Children increasingly face neglect amid failing national systems
Zimran Samuel (Barrister, 42 Bedford Row) and Naima Asif (Family Duty Adviser)
The neglect and subsequent death of 4 year old Hamzah Khan is a sad reminder of the importance of a multi-agency interventionist approach to child protection. Hamzah's body was found in his Bradford home in 2011, almost two years after he died. His mother Amanda Hutton was recently jailed for 15 years after being found guilty of manslaughter.
The government has strongly criticised the recent inquiry into Hamzah's death. Children's Minister Edward Timpson said that Hamzah had been let down by national systems. What is clear is that multiple agencies failed to intervene in Hamzah's case despite plenty of opportunities to do so.
However, what the government has failed to explain is how national systems will continue to cope in the wake of increasing cuts to children's services, the police and to legal aid. A survey of 600 child protection professionals by Community Care, demonstrates that those on the frontline of child protection simply do not feel that they have enough support and resources to prevent a child-at-risk in their area from coming to serious harm. 78% of those polled said that the threshold needed to get help for a child suffering from neglect had increased. 71% blamed local authority budget cuts.
Yet the evidence is that investment rather than cuts in child protection is needed now perhaps more than ever. There are approximately 3.5 million children living in poverty in the UK today. A recent report published by the London School of Economics and the children's charity Kids Company has revealed alarming statistics about the lives of some of London's children. The report makes a comparison between children growing up in parts of London to those of the favelas of Rio de Janeiro. Kids Company assisted 36,000 children in 2012. Half of these children had been deprived of bare necessities such as proper meals, towels, clothes and a place to sleep. Many of the children did not feel safe in their own home. The study found that 49% experienced significant trauma at home including witnessing domestic violence between their parents. Psychologist and Principal Investigator Professor Jovchelovitch states "overt conflict and aggression, deficient nurturing and violent relationships can damage physical and mental health, laying the ground for long-term, lasting vulnerabilities and problems. The cycle of violence in the lives of children is a major threat not only for children but also to the future of healthy societies".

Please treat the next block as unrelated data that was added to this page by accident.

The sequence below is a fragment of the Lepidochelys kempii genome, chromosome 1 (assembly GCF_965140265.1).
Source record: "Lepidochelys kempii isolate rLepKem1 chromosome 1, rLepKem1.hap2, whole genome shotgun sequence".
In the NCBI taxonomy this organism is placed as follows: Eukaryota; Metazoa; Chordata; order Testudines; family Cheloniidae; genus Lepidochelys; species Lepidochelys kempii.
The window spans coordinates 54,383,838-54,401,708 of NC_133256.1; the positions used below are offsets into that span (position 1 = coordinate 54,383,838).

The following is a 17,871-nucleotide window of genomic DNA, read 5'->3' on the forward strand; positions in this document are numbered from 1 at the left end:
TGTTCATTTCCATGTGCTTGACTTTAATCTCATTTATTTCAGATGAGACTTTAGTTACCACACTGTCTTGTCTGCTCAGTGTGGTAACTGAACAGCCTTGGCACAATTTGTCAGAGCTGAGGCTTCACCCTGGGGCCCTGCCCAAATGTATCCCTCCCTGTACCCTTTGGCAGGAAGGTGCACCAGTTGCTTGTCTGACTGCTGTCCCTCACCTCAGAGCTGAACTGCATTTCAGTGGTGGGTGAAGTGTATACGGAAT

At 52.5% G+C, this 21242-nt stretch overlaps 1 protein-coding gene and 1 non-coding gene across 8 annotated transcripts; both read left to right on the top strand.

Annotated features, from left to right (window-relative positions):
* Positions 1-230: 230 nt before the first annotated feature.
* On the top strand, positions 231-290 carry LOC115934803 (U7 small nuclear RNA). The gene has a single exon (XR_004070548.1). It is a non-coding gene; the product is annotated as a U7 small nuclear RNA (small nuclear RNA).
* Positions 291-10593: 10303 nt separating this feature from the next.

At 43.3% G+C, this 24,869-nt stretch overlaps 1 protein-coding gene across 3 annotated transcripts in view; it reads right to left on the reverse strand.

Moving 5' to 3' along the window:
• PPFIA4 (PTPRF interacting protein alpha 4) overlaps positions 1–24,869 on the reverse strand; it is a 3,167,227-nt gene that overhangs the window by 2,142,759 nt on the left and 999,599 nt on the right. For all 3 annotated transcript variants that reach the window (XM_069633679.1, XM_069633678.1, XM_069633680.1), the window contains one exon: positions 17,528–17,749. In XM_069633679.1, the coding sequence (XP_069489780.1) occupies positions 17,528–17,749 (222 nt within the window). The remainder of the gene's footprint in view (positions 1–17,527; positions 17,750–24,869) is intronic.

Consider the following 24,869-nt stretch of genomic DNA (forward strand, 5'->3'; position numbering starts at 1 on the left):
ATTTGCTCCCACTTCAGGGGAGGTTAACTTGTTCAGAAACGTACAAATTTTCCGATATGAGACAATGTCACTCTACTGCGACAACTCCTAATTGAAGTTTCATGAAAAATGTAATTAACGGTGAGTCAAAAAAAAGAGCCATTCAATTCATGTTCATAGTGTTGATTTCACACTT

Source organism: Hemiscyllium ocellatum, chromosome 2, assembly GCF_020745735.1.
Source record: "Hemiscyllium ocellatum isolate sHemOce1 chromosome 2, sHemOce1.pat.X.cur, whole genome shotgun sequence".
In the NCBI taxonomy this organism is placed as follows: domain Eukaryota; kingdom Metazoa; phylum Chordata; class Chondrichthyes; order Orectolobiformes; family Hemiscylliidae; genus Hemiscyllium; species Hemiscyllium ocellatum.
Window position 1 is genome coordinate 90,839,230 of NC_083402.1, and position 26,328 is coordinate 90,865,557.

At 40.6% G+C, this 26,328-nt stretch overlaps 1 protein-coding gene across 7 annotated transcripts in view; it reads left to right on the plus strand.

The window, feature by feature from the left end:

It is plain that a large proportion of children today are suffering because of the environment they live in and the increasing cuts to the services that are designed to protect them. Moreover, the withdrawal of legal aid from private children law disputes has further isolated many families from professional oversight. At the meeting of the All Party Parliamentary Group on Legal Aid, Enver Solomon from the Children's Society said, "it is difficult not to conclude that these reforms are driven by a simple desire to save money and do not take into account the best interests of children. It is particularly shocking that there has been no desire to differentiate between children and adults... It is difficult to see how the legal aid reforms are in any way UNCRC compliant".
The preventable death of Hamzah Khan is a sad reminder of the crucial role of national child protection services. The reality remains that cuts across the spectrum of child protection agencies will continue to affect the most marginalised families and the most vulnerable children.
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